Directed by: Gore Verbinski (Pirates of the Caribbean: At World's End
Starring: (Voices) Johnny Depp, Isla Fisher, Abigail Breslin, Ned Beatty, Alfred Molina, Bill Nighy
Take a director with vision, a dream voice cast, a witty, savvy screenplay, some visually stunning animation, and you have Gore Verbinski’s Rango. You also have the first film of 2011 that I can recommend without reservations—and I’m actually a little surprised. Yeah, I’ve liked—to one degree or another—every film Verbinski has made from The Ring (2002) through Pirates of the Caribbean: At World’s End (2007), but I wasn’t exactly taken with the character design in the stills, and animated films are a different proposition than live-action ones. Well, here Verbinski joins Tim Burton and Wes Anderson as a filmmaker who can move into animation and retain his personal stamp and visual panache.
Rango takes a few minutes to get its footing, setting up its main character, a pet chameleon (a fine Johnny Depp), but from the moment it introduces Roadkill (Alfred Molina), a Don Quixote-like armadillo, who lives up to his name (affording the film its first big laugh), it never lets up. And what it never lets up with is that rarest of things—a movie for a savvy, intelligent audience with a strong movie I.Q. The more you know about movies, the cleverer and funnier the movie is, especially when you realize that the central plot is Roman Polanski’s Chinatown (1974)—right down to a corrupt politico (Ned Beatty) who’s nothing more, nor less than John Huston’s Noah Cross in the form of a turtle. You’ll also catch nods to Hunter S. Thompson, Sergio Leone, Francis Ford Coppola and a bit of The Texas Chainsaw Massacre family.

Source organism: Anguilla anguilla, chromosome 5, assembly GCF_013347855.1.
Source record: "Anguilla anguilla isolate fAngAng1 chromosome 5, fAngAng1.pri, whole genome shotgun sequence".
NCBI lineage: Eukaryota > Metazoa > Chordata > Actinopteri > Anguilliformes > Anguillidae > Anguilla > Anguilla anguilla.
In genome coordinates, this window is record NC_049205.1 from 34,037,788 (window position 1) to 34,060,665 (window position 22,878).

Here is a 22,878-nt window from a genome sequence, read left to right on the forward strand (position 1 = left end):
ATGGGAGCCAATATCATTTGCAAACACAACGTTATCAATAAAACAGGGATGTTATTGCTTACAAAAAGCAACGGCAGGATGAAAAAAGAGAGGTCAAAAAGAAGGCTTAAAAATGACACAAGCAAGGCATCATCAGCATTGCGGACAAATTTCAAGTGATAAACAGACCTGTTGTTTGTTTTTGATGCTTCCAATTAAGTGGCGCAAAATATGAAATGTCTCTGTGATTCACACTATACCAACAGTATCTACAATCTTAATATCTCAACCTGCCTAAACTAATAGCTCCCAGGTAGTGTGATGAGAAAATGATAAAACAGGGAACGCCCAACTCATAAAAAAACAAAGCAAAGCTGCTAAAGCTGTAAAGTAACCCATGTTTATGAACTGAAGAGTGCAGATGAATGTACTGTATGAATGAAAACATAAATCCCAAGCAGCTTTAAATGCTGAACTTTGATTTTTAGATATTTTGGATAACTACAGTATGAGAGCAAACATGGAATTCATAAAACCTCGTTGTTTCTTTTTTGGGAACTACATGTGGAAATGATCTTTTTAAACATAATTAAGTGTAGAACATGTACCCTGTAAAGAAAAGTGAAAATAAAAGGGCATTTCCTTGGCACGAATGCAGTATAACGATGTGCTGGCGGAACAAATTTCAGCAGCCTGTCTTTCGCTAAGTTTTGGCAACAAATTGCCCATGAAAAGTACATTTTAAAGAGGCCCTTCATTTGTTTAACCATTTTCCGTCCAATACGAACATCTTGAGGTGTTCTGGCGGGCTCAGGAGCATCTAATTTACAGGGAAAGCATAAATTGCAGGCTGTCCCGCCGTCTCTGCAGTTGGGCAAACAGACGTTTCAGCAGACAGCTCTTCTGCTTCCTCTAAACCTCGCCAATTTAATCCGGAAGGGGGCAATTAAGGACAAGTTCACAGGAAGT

But there’s a world of difference between the savvy nature of Rango and the snarky post-modern pop-culture referencing that more or less began with Shrek (2001). First of all, there’s nary a trace of snarkiness here. More importantly, Rango is so wonderfully wild and even downright weird that it doesn’t matter whether or not you get the pop references. Instead of just being references, they come across as influences and become part of the fabric of the film. Yes, it’s funnier if you get the references, but it’s not an absolute requirement. Just as the film walks the tightrope between adult and family humor, so it pulls off a nigh-on-to-perfect balancing act here in this tale of a made-up hero who becomes the very thing he invented.
Interestingly, the Verbinski film this comes closest to in terms of theme is The Weather Man (2005). Both have central characters who would like to be heroes, but have no idea how to be—until they find they have no choice but to become those heroes. Granted, there’s a world of difference between the two in tone, but deep down, not so much. And visually, it bears the same striking imagery found in all his films. It may, in fact, turn out to be his best work to date. Time will tell, but until it does, see for yourself. Rated PG for rude humor, language, action and smoking.